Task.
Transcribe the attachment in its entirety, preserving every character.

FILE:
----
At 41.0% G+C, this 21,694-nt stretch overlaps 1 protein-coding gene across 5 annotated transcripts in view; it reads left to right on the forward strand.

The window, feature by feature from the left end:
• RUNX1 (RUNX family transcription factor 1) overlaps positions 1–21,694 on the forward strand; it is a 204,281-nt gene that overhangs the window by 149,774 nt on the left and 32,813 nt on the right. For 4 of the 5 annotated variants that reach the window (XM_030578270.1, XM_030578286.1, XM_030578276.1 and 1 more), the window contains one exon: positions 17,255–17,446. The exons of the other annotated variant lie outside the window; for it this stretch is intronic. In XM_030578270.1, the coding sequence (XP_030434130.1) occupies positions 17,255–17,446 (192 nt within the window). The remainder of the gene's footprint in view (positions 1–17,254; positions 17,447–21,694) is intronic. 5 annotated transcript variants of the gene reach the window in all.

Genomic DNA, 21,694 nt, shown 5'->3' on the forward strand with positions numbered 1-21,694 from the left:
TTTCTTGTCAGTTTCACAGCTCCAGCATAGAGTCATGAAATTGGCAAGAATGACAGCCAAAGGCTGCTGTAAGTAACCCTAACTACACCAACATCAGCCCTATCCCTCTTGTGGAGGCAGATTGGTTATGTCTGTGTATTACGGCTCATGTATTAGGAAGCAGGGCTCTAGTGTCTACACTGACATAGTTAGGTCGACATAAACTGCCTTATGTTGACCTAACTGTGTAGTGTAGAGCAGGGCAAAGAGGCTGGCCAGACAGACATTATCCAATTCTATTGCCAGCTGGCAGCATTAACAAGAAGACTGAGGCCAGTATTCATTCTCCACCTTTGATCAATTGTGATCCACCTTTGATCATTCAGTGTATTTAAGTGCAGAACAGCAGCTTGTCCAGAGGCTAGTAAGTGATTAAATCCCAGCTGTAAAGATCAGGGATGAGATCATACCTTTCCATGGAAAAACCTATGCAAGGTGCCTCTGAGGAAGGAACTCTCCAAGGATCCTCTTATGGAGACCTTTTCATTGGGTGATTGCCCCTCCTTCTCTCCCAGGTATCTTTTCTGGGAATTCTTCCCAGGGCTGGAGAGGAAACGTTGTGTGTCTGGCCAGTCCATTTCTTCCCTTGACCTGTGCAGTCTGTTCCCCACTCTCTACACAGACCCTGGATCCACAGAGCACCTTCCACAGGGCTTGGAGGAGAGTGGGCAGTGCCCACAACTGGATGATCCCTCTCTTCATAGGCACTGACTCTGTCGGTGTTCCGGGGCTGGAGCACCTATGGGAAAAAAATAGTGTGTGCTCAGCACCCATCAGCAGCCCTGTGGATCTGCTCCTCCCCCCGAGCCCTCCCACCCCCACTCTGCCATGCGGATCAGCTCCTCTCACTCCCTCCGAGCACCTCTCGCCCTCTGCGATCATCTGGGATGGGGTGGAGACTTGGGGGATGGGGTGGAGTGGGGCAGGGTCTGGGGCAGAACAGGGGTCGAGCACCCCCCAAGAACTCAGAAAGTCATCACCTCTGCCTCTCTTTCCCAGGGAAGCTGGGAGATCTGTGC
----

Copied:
At 41.0% G+C, this 21,694-nt stretch overlaps 1 protein-coding gene across 5 annotated transcripts in view; it reads left to right on the forward strand.

The window, feature by feature from the left end:
• RUNX1 (RUNX family transcription factor 1) overlaps positions 1–21,694 on the forward strand; it is a 204,281-nt gene that overhangs the window by 149,774 nt on the left and 32,813 nt on the right. For 4 of the 5 annotated variants that reach the window (XM_030578270.1, XM_030578286.1, XM_030578276.1 and 1 more), the window contains one exon: positions 17,255–17,446. The exons of the other annotated variant lie outside the window; for it this stretch is intronic. In XM_030578270.1, the coding sequence (XP_030434130.1) occupies positions 17,255–17,446 (192 nt within the window). The remainder of the gene's footprint in view (positions 1–17,254; positions 17,447–21,694) is intronic. 5 annotated transcript variants of the gene reach the window in all.

Genomic DNA, 21,694 nt, shown 5'->3' on the forward strand with positions numbered 1-21,694 from the left:
TTTCTTGTCAGTTTCACAGCTCCAGCATAGAGTCATGAAATTGGCAAGAATGACAGCCAAAGGCTGCTGTAAGTAACCCTAACTACACCAACATCAGCCCTATCCCTCTTGTGGAGGCAGATTGGTTATGTCTGTGTATTACGGCTCATGTATTAGGAAGCAGGGCTCTAGTGTCTACACTGACATAGTTAGGTCGACATAAACTGCCTTATGTTGACCTAACTGTGTAGTGTAGAGCAGGGCAAAGAGGCTGGCCAGACAGACATTATCCAATTCTATTGCCAGCTGGCAGCATTAACAAGAAGACTGAGGCCAGTATTCATTCTCCACCTTTGATCAATTGTGATCCACCTTTGATCATTCAGTGTATTTAAGTGCAGAACAGCAGCTTGTCCAGAGGCTAGTAAGTGATTAAATCCCAGCTGTAAAGATCAGGGATGAGATCATACCTTTCCATGGAAAAACCTATGCAAGGTGCCTCTGAGGAAGGAACTCTCCAAGGATCCTCTTATGGAGACCTTTTCATTGGGTGATTGCCCCTCCTTCTCTCCCAGGTATCTTTTCTGGGAATTCTTCCCAGGGCTGGAGAGGAAACGTTGTGTGTCTGGCCAGTCCATTTCTTCCCTTGACCTGTGCAGTCTGTTCCCCACTCTCTACACAGACCCTGGATCCACAGAGCACCTTCCACAGGGCTTGGAGGAGAGTGGGCAGTGCCCACAACTGGATGATCCCTCTCTTCATAGGCACTGACTCTGTCGGTGTTCCGGGGCTGGAGCACCTATGGGAAAAAAATAGTGTGTGCTCAGCACCCATCAGCAGCCCTGTGGATCTGCTCCTCCCCCCGAGCCCTCCCACCCCCACTCTGCCATGCGGATCAGCTCCTCTCACTCCCTCCGAGCACCTCTCGCCCTCTGCGATCATCTGGGATGGGGTGGAGACTTGGGGGATGGGGTGGAGTGGGGCAGGGTCTGGGGCAGAACAGGGGTCGAGCACCCCCCAAGAACTCAGAAAGTCATCACCTCTGCCTCTCTTTCCCAGGGAAGCTGGGAGATCTGTGC